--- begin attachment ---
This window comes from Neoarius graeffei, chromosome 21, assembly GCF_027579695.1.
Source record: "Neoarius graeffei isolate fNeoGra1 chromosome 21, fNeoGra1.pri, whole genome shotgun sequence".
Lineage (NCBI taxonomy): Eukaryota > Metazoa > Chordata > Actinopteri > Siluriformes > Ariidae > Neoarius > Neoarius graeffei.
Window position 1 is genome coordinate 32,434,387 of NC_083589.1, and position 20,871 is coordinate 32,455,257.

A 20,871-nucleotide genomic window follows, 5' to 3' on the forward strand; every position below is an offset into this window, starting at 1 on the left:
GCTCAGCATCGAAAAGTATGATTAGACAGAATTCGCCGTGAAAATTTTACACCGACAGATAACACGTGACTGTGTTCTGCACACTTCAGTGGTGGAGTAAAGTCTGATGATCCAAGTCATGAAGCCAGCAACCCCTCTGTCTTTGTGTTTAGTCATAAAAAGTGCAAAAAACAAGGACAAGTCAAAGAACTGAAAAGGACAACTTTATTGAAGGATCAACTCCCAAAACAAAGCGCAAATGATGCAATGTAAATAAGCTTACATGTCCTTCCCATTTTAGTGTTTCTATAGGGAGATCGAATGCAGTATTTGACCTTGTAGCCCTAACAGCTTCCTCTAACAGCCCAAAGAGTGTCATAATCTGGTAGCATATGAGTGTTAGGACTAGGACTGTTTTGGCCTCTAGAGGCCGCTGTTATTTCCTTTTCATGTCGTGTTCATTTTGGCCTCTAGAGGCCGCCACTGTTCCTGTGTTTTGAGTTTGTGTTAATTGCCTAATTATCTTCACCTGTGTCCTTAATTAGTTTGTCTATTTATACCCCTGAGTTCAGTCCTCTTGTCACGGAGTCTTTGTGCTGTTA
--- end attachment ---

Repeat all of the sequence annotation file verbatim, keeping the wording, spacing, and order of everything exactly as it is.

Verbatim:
This window comes from Neoarius graeffei, chromosome 21, assembly GCF_027579695.1.
Source record: "Neoarius graeffei isolate fNeoGra1 chromosome 21, fNeoGra1.pri, whole genome shotgun sequence".
Lineage (NCBI taxonomy): Eukaryota > Metazoa > Chordata > Actinopteri > Siluriformes > Ariidae > Neoarius > Neoarius graeffei.
Window position 1 is genome coordinate 32,434,387 of NC_083589.1, and position 20,871 is coordinate 32,455,257.

A 20,871-nucleotide genomic window follows, 5' to 3' on the forward strand; every position below is an offset into this window, starting at 1 on the left:
GCTCAGCATCGAAAAGTATGATTAGACAGAATTCGCCGTGAAAATTTTACACCGACAGATAACACGTGACTGTGTTCTGCACACTTCAGTGGTGGAGTAAAGTCTGATGATCCAAGTCATGAAGCCAGCAACCCCTCTGTCTTTGTGTTTAGTCATAAAAAGTGCAAAAAACAAGGACAAGTCAAAGAACTGAAAAGGACAACTTTATTGAAGGATCAACTCCCAAAACAAAGCGCAAATGATGCAATGTAAATAAGCTTACATGTCCTTCCCATTTTAGTGTTTCTATAGGGAGATCGAATGCAGTATTTGACCTTGTAGCCCTAACAGCTTCCTCTAACAGCCCAAAGAGTGTCATAATCTGGTAGCATATGAGTGTTAGGACTAGGACTGTTTTGGCCTCTAGAGGCCGCTGTTATTTCCTTTTCATGTCGTGTTCATTTTGGCCTCTAGAGGCCGCCACTGTTCCTGTGTTTTGAGTTTGTGTTAATTGCCTAATTATCTTCACCTGTGTCCTTAATTAGTTTGTCTATTTATACCCCTGAGTTCAGTCCTCTTGTCACGGAGTCTTTGTGCTGTTA